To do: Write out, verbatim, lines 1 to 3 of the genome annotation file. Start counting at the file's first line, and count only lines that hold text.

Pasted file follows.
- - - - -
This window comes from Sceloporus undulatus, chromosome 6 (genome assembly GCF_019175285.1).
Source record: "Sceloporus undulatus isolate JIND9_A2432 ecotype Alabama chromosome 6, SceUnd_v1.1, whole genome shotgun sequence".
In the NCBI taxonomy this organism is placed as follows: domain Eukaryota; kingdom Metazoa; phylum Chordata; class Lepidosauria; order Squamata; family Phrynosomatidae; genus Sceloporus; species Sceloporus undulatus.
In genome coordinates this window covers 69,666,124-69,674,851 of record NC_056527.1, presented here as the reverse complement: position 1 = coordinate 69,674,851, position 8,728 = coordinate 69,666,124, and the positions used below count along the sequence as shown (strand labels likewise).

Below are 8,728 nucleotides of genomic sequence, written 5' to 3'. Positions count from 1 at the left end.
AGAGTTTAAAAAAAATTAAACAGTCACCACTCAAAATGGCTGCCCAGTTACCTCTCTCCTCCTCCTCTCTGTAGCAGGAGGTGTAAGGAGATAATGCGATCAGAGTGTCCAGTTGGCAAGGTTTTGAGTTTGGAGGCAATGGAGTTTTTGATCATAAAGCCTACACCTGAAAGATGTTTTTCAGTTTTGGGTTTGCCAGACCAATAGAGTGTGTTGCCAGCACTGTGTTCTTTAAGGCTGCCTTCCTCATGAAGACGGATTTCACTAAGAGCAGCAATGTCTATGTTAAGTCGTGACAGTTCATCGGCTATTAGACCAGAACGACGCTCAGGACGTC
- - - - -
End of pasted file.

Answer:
This window comes from Sceloporus undulatus, chromosome 6 (genome assembly GCF_019175285.1).
Source record: "Sceloporus undulatus isolate JIND9_A2432 ecotype Alabama chromosome 6, SceUnd_v1.1, whole genome shotgun sequence".
In the NCBI taxonomy this organism is placed as follows: domain Eukaryota; kingdom Metazoa; phylum Chordata; class Lepidosauria; order Squamata; family Phrynosomatidae; genus Sceloporus; species Sceloporus undulatus.